Primus’ Les Claypool Shares Western Short Film Featuring Metallica’s Robert Trujilio: Watch

Precious Metals is a bizarre anti-comedy directed by Claypool's son Cage

Les Claypool Shares Short Western Film Featuring Metallica's Robert Trujilio

Primus mastermind Les Claypool has shared a western short film that he stars in alongside Metallica bassist Robert Trujillo. Entitled Precious Metals, it was directed by Claypool’s son, Cage Claypool, and is essentially an avant-garde ad for Claypool’s EMG pickups.

The five-and-a-half-minute video begins with shots of the 57-year-old funk metal icon rooting around in the desert with a metal detector while dressed as a cowboy. After digging up some old bullet shells, he gleefully finds what he’s looking for: his shiny, Pachyderm Gold EMG bass pickups.

However, like all old-school Westerns, an outlaw always shows up at an inconvenient time. Just as Claypool finds his treasure, Trujilio appears behind him, decked out in quintessential bad-guy gear and with a gun in hand. Some anti-comedy weirdness ensues and the whole thing is edited like an old Gunsmoke episode with charmingly campy font and classic gunshot noises.

You’ll have to watch the video to see how that intense interaction plays out, but it does end with the two bassists dueling each other in a funky jam session. Check it out below.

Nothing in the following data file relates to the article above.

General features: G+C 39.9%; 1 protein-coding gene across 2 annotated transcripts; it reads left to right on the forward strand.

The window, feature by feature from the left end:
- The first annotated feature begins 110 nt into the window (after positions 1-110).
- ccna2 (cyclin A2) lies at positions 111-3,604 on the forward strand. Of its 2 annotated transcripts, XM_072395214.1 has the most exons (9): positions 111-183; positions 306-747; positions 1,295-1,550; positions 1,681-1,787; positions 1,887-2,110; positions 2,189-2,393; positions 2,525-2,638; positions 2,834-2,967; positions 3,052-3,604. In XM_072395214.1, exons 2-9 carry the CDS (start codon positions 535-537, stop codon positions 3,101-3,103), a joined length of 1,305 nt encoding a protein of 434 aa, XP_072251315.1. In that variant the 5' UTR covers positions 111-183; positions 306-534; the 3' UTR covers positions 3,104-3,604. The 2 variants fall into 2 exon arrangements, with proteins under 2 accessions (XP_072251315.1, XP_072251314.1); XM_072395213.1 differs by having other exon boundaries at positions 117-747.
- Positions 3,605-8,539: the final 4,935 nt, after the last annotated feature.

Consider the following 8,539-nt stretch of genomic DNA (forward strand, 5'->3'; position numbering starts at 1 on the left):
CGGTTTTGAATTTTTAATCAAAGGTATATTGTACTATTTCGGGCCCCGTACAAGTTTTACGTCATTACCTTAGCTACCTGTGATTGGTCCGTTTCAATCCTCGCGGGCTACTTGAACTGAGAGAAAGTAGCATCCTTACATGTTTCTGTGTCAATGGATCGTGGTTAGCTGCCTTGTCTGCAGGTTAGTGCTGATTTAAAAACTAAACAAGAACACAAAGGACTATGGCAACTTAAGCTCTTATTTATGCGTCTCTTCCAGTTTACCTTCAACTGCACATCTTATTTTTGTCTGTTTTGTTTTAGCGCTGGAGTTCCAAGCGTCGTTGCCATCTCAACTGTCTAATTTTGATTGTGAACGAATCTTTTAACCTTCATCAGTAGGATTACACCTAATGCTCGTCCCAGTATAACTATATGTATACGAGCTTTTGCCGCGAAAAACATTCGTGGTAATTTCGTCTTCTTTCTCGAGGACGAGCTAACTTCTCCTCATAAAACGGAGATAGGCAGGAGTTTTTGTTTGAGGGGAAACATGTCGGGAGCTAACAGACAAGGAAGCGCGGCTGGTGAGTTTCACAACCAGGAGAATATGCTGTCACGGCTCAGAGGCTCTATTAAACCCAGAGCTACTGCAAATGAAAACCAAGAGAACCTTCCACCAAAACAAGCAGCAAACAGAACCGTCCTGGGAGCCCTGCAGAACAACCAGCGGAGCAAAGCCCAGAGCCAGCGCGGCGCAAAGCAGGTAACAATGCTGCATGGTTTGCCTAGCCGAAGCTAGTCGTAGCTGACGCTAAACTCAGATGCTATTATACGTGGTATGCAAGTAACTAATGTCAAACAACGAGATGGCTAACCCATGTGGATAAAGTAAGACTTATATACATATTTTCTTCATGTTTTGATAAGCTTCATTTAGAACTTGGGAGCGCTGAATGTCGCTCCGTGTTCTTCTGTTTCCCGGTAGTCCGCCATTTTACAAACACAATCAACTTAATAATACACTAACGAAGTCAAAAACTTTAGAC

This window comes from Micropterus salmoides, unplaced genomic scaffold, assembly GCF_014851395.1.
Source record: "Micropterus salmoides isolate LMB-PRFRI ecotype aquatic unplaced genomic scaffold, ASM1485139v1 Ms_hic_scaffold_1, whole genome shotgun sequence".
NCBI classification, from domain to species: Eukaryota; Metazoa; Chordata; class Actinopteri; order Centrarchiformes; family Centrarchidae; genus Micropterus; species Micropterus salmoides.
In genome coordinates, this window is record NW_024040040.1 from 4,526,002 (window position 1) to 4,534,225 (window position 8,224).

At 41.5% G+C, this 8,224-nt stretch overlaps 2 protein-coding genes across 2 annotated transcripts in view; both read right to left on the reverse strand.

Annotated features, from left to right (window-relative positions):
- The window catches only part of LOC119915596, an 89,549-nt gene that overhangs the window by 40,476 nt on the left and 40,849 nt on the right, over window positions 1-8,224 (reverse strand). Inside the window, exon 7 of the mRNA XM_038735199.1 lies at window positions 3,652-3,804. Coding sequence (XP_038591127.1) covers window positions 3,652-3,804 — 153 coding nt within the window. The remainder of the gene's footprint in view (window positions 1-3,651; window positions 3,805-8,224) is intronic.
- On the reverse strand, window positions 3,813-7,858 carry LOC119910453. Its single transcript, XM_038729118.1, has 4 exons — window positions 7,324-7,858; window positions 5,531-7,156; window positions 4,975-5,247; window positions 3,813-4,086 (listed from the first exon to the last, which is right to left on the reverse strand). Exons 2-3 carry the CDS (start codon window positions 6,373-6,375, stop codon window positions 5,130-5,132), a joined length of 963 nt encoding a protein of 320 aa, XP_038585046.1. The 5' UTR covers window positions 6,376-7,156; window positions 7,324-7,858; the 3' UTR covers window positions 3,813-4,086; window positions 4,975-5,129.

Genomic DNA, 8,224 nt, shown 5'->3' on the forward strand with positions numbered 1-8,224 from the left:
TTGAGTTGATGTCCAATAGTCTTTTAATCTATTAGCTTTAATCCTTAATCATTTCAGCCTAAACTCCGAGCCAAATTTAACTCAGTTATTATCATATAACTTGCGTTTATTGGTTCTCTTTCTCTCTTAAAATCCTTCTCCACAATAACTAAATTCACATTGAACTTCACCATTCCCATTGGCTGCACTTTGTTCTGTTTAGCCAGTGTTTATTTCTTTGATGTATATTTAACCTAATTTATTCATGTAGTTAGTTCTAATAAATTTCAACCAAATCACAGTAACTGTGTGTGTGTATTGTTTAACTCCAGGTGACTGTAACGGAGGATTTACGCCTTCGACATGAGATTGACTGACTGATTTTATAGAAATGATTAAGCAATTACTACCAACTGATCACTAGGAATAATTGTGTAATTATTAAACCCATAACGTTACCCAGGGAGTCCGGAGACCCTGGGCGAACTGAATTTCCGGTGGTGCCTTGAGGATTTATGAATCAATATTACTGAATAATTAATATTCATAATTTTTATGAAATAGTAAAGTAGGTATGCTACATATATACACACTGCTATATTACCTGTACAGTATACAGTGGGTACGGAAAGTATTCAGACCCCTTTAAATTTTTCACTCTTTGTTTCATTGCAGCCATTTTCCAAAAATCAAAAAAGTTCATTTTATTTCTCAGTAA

In a statement, the elder Claypool expressed how thrilled he was to work with his son on a film like this.

“As a veteran music video director and wannabe filmmaker, it swells my chest with puffy pride to see my son Cage delve into the world of cinematography and excel at it,” he said. “He blows me away with his skill set, perspective, work ethic and ease of collaboration. That’s my boy!!”

In the world of sons, Trujilio’s son Tye Trujilio has a band with Slash’s son London Hudson called Suspect208, and they just dropped a new single last week. A couple days before that, Death Grips made fans ecstatic when they finally added their 2016 collaboration with Claypool to streaming services.


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